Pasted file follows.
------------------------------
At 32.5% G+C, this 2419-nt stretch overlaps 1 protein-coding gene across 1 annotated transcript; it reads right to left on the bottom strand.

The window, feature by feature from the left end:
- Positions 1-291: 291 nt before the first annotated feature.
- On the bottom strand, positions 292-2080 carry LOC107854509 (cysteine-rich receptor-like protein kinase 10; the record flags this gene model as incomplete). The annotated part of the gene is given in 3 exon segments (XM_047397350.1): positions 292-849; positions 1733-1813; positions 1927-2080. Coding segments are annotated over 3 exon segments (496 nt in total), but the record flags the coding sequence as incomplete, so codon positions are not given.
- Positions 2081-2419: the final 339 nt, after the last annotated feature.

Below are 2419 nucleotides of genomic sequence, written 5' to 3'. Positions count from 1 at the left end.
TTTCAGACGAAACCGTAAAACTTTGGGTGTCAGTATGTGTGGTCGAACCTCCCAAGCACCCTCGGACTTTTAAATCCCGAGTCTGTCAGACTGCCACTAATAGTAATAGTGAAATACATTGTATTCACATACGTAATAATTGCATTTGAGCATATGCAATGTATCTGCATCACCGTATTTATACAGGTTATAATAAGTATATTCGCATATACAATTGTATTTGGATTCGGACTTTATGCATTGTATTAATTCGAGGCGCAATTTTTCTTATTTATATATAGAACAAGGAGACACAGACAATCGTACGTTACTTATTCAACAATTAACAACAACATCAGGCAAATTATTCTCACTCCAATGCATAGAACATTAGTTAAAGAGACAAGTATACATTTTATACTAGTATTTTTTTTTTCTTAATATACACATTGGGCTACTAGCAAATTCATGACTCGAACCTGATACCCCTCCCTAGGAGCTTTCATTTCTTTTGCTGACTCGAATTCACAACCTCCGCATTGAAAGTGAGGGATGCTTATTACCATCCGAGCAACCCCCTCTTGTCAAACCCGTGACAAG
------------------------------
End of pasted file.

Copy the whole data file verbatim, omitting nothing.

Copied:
At 32.5% G+C, this 2419-nt stretch overlaps 1 protein-coding gene across 1 annotated transcript; it reads right to left on the bottom strand.

The window, feature by feature from the left end:
- Positions 1-291: 291 nt before the first annotated feature.
- On the bottom strand, positions 292-2080 carry LOC107854509 (cysteine-rich receptor-like protein kinase 10; the record flags this gene model as incomplete). The annotated part of the gene is given in 3 exon segments (XM_047397350.1): positions 292-849; positions 1733-1813; positions 1927-2080. Coding segments are annotated over 3 exon segments (496 nt in total), but the record flags the coding sequence as incomplete, so codon positions are not given.
- Positions 2081-2419: the final 339 nt, after the last annotated feature.

Below are 2419 nucleotides of genomic sequence, written 5' to 3'. Positions count from 1 at the left end.
TTTCAGACGAAACCGTAAAACTTTGGGTGTCAGTATGTGTGGTCGAACCTCCCAAGCACCCTCGGACTTTTAAATCCCGAGTCTGTCAGACTGCCACTAATAGTAATAGTGAAATACATTGTATTCACATACGTAATAATTGCATTTGAGCATATGCAATGTATCTGCATCACCGTATTTATACAGGTTATAATAAGTATATTCGCATATACAATTGTATTTGGATTCGGACTTTATGCATTGTATTAATTCGAGGCGCAATTTTTCTTATTTATATATAGAACAAGGAGACACAGACAATCGTACGTTACTTATTCAACAATTAACAACAACATCAGGCAAATTATTCTCACTCCAATGCATAGAACATTAGTTAAAGAGACAAGTATACATTTTATACTAGTATTTTTTTTTTCTTAATATACACATTGGGCTACTAGCAAATTCATGACTCGAACCTGATACCCCTCCCTAGGAGCTTTCATTTCTTTTGCTGACTCGAATTCACAACCTCCGCATTGAAAGTGAGGGATGCTTATTACCATCCGAGCAACCCCCTCTTGTCAAACCCGTGACAAG